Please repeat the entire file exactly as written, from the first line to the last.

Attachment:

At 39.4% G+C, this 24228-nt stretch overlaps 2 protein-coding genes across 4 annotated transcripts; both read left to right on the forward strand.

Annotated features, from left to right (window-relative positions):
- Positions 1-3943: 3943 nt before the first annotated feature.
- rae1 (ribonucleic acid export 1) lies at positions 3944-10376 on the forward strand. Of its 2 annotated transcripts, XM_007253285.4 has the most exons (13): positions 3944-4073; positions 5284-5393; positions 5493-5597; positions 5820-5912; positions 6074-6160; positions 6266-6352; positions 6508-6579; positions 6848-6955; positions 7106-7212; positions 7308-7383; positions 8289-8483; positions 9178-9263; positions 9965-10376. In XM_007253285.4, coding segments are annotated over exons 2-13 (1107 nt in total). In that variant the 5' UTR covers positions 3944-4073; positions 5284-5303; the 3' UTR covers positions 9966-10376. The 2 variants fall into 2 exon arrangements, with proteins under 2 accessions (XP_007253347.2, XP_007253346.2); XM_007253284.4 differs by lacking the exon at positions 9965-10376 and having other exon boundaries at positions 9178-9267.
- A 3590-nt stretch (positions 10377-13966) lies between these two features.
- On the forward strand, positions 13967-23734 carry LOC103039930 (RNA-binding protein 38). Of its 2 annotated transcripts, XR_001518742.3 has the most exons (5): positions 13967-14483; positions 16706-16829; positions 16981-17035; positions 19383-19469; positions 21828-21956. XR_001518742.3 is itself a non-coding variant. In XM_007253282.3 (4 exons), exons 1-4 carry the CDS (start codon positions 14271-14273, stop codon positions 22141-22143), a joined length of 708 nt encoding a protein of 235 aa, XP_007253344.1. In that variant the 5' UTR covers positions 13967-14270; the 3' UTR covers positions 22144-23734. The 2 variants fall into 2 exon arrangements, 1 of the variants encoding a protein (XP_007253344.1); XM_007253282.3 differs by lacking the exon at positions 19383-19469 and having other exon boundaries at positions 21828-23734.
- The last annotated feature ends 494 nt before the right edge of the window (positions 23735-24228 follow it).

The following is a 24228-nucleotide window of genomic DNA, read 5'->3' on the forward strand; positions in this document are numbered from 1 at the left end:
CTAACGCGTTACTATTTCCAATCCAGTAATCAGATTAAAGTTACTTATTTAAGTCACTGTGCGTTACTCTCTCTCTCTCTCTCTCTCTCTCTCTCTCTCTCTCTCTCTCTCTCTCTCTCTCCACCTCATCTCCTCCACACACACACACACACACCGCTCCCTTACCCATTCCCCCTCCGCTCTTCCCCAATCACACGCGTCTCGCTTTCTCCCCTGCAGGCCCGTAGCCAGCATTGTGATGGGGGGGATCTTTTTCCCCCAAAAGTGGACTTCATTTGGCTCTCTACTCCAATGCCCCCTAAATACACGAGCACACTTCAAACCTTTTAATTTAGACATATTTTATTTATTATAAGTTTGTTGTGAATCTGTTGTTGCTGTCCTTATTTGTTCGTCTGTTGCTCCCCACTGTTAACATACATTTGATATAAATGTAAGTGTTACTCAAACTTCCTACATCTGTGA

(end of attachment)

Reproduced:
At 39.4% G+C, this 24228-nt stretch overlaps 2 protein-coding genes across 4 annotated transcripts; both read left to right on the forward strand.

Annotated features, from left to right (window-relative positions):
- Positions 1-3943: 3943 nt before the first annotated feature.
- rae1 (ribonucleic acid export 1) lies at positions 3944-10376 on the forward strand. Of its 2 annotated transcripts, XM_007253285.4 has the most exons (13): positions 3944-4073; positions 5284-5393; positions 5493-5597; positions 5820-5912; positions 6074-6160; positions 6266-6352; positions 6508-6579; positions 6848-6955; positions 7106-7212; positions 7308-7383; positions 8289-8483; positions 9178-9263; positions 9965-10376. In XM_007253285.4, coding segments are annotated over exons 2-13 (1107 nt in total). In that variant the 5' UTR covers positions 3944-4073; positions 5284-5303; the 3' UTR covers positions 9966-10376. The 2 variants fall into 2 exon arrangements, with proteins under 2 accessions (XP_007253347.2, XP_007253346.2); XM_007253284.4 differs by lacking the exon at positions 9965-10376 and having other exon boundaries at positions 9178-9267.
- A 3590-nt stretch (positions 10377-13966) lies between these two features.
- On the forward strand, positions 13967-23734 carry LOC103039930 (RNA-binding protein 38). Of its 2 annotated transcripts, XR_001518742.3 has the most exons (5): positions 13967-14483; positions 16706-16829; positions 16981-17035; positions 19383-19469; positions 21828-21956. XR_001518742.3 is itself a non-coding variant. In XM_007253282.3 (4 exons), exons 1-4 carry the CDS (start codon positions 14271-14273, stop codon positions 22141-22143), a joined length of 708 nt encoding a protein of 235 aa, XP_007253344.1. In that variant the 5' UTR covers positions 13967-14270; the 3' UTR covers positions 22144-23734. The 2 variants fall into 2 exon arrangements, 1 of the variants encoding a protein (XP_007253344.1); XM_007253282.3 differs by lacking the exon at positions 19383-19469 and having other exon boundaries at positions 21828-23734.
- The last annotated feature ends 494 nt before the right edge of the window (positions 23735-24228 follow it).

The following is a 24228-nucleotide window of genomic DNA, read 5'->3' on the forward strand; positions in this document are numbered from 1 at the left end:
CTAACGCGTTACTATTTCCAATCCAGTAATCAGATTAAAGTTACTTATTTAAGTCACTGTGCGTTACTCTCTCTCTCTCTCTCTCTCTCTCTCTCTCTCTCTCTCTCTCTCTCTCTCTCTCCACCTCATCTCCTCCACACACACACACACACACCGCTCCCTTACCCATTCCCCCTCCGCTCTTCCCCAATCACACGCGTCTCGCTTTCTCCCCTGCAGGCCCGTAGCCAGCATTGTGATGGGGGGGATCTTTTTCCCCCAAAAGTGGACTTCATTTGGCTCTCTACTCCAATGCCCCCTAAATACACGAGCACACTTCAAACCTTTTAATTTAGACATATTTTATTTATTATAAGTTTGTTGTGAATCTGTTGTTGCTGTCCTTATTTGTTCGTCTGTTGCTCCCCACTGTTAACATACATTTGATATAAATGTAAGTGTTACTCAAACTTCCTACATCTGTGA